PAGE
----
Real Estate in India has had a very long bull run in India. Some people feel it is high priced other feel it is still undervalued.
Two indicators that can be used to determine this are 1) Price to Rental Ratio and 2) Demand Supply gap, 3) Spread between buy and sell rates for the same property and 4) Return from real estate sector vis a vis other investments.
Price to rental ratio is a good indicator to gauge valuations in real estate irrespective of nature of property. This is somewhat similar to price to earnings ratio in stock market. Higher price to earnings ratio means that the company’s returns are lower vis a vis a price. A higher ratio would be sustainable only if the company grows at a high rate and delivers higher earnings in future. A higher price to rental ratio would indicate the same. If a property has a rental to price ratio of 3%, then it would have to deliver another 2-3 percent in capital appreciation or price appreciation to match returns of Fixed Deposits.
Capital appreciation is a function of demand and supply gap. In a country like India, demand supply gap varies for different cities or geographies and for different segments within a geography. The demand may not only be a function of demand for use but could also come from demand for investment which could arise due to excess liquidity, under-valuation. Real estate for a long time was also favourite of investors. Easy liquidity may also create asset bubbles.
Another indicator for stability of the market could be the difference in purchase and selling price. Taking stock market as an example, there was a time when market had “jobbers”. The role of jobber was to provide both buy and sell quote for a scrip. The difference between the quotes indicated stability of the market and turnover of stock. Higher the turnover and stability, lower was the difference between buy and sell quotes. Lower the turnover, higher was the difference. Some of the cities under Delhi NCR reflect the same where brokers provide two very different quotes for the same property.
The third and final angle for triangulation is to remember that real estate is also an asset class and just like other asset classes. It cannot beat the market consistently. Over a period of time, all asset prices end up giving similar kind of returns especially after adjustment for risk. Some of the assets like real estate and gold may not show high fluctuations, unlike stock markets. A comparison of returns across financial assets also gives us a good idea about how much returns can we expect from an asset class over the years. Real estate is no exception. Please see the charts below to see returns from different asset classes in US and India.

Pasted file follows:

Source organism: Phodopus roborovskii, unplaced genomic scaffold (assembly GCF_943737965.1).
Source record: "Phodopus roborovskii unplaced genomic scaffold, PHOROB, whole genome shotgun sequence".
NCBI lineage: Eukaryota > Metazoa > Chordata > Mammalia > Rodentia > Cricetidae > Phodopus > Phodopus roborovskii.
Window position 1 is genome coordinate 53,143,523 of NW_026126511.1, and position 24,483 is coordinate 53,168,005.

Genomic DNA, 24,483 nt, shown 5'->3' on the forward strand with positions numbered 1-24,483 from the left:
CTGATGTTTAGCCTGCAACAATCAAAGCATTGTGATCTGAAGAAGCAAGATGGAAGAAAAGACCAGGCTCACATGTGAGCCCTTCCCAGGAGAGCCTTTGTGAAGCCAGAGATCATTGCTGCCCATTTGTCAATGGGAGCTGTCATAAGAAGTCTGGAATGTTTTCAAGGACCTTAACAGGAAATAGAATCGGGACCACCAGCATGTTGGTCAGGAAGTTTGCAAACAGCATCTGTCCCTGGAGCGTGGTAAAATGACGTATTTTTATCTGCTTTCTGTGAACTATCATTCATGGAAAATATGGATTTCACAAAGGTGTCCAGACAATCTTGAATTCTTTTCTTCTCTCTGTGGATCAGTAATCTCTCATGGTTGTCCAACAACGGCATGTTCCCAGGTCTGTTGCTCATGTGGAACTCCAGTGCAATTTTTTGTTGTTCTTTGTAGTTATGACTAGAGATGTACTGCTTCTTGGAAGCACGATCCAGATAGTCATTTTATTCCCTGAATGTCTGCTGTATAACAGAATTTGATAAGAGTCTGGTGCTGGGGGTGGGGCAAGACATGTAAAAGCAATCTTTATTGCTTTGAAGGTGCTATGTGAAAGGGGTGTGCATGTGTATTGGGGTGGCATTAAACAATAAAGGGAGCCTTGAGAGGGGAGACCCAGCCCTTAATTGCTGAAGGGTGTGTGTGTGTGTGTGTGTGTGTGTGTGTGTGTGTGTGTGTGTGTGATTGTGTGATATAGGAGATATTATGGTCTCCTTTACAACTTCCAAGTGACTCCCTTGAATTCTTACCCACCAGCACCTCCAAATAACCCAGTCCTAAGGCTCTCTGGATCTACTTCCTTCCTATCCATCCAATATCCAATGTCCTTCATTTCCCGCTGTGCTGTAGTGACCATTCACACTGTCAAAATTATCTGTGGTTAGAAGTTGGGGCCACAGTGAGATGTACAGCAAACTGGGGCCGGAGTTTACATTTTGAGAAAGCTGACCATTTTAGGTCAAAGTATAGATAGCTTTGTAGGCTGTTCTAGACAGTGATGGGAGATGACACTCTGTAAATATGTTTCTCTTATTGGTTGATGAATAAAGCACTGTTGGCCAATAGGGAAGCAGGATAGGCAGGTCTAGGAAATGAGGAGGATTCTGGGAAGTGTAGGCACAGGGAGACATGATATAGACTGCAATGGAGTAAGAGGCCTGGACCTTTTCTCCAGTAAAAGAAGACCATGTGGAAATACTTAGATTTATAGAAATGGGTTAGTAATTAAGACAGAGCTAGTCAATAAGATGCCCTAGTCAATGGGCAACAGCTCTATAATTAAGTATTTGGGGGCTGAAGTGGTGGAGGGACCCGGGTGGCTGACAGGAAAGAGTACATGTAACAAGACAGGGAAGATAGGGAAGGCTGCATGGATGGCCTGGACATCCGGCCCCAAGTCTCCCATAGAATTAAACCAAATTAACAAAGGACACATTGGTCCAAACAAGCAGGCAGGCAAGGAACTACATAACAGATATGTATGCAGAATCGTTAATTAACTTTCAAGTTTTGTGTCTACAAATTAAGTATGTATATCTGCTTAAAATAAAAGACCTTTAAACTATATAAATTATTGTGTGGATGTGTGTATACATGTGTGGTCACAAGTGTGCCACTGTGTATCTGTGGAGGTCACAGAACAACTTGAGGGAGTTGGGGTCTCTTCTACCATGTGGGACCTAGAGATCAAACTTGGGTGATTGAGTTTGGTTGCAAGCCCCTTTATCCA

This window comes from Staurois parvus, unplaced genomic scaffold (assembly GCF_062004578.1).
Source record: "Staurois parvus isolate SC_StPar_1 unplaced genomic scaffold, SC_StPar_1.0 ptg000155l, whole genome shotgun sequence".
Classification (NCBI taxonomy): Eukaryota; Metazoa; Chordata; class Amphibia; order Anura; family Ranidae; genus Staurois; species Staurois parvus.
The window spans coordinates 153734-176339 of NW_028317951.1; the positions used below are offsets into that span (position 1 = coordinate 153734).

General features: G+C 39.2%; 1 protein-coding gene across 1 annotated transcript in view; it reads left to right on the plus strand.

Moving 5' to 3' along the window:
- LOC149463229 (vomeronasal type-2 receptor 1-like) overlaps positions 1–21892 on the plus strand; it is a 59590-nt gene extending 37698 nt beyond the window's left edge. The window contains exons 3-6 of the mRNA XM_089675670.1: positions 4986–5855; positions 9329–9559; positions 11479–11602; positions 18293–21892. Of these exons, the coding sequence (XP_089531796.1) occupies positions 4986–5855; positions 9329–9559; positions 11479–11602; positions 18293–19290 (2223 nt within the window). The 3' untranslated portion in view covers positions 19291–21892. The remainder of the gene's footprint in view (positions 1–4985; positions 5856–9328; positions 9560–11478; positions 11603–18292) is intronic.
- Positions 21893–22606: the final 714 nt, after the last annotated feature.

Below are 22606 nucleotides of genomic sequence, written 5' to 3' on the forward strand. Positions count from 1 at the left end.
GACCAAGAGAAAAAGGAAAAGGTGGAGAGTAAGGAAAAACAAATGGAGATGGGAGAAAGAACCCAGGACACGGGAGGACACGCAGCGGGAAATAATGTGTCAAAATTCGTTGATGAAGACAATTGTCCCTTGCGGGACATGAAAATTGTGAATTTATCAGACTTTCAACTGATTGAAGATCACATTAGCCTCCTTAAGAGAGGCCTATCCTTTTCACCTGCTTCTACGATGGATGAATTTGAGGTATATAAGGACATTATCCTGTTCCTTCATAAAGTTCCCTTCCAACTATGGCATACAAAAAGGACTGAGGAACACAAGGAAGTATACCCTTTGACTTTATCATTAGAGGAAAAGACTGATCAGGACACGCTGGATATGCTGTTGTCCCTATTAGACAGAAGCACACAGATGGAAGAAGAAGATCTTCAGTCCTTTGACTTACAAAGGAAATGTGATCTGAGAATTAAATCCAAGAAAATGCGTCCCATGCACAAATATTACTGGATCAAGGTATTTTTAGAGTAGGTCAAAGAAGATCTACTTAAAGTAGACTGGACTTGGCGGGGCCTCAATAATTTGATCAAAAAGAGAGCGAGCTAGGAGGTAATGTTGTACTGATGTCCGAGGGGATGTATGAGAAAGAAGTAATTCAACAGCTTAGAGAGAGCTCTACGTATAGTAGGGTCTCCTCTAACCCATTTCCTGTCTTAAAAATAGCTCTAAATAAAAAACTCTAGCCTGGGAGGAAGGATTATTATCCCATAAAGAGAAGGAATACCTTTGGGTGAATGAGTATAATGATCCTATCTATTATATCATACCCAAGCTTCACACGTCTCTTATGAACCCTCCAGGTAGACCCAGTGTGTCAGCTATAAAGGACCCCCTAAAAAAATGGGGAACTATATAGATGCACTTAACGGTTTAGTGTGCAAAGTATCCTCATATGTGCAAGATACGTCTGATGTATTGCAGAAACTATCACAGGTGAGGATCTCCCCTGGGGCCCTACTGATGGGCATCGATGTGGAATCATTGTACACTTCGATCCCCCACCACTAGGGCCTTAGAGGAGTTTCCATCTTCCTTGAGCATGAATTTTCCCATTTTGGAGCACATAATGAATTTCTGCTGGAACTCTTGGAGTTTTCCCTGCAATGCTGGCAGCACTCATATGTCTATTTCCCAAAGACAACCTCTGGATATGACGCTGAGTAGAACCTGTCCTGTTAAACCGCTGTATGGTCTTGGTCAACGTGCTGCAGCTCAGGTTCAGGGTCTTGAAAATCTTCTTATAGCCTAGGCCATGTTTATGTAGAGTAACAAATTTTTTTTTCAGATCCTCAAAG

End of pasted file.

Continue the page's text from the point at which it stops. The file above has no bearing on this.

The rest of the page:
If we draw similar chart for India, Equity has given returns of 17%, with real estate at 15%. The bonds and Gold have returned lesser returns than both these asset classes.
We can use Noida as an example to see how we can use the above triangulation points.
If we look at residential sector in Noida. The land prices peaked around 2014-15. At that time, the price to rental ratio was more than 50 years (ranging from 50-55 years, depending on sector). The prices have come down around 30% of the peak rates. The flats have seen marginal increase in rates.
At current prices, Noida has a price to rental ratio of around 45% with the rental income ranging from 1.5-2.5% in the city. With banks offering FD rates of around 6%, either the rentals should increase to that level or rental returns should be supplemented with increase of prices. The price increase should be more than 3.5%.
If we look at the demand-supply situation, the city has a population of around 1.1 million which is growing at a rate of round 8-10% p.a. That implies adding roughly 100,000 persons every year. Assuming a family size of 4, the total demand would be roughly 25,000-35,000 every year. But the real estate in the city is not focussed on EWS which would be roughly 40% of the population. If we take out 40% population which is not target of builders, the additional demand each year would be roughly 15,000-20,000 flats (assuming a family size of 4).
This translates to roughly 4.5 years of demand. This does not include inventory held by investors who are looking to sell their properties. Now with economic conditions deteriorating due to Corona, the demand will come down further. Given the demand-supply, the prices should not increase. The only way, current investors can get a return of 6% is if the prices come down further and rental to price returns equal 6% for the next 4-5 years. Hence, we can say that residential real estate is overpriced in Noida. The same framework can be used to evaluate prices in Industrial and commercial sector.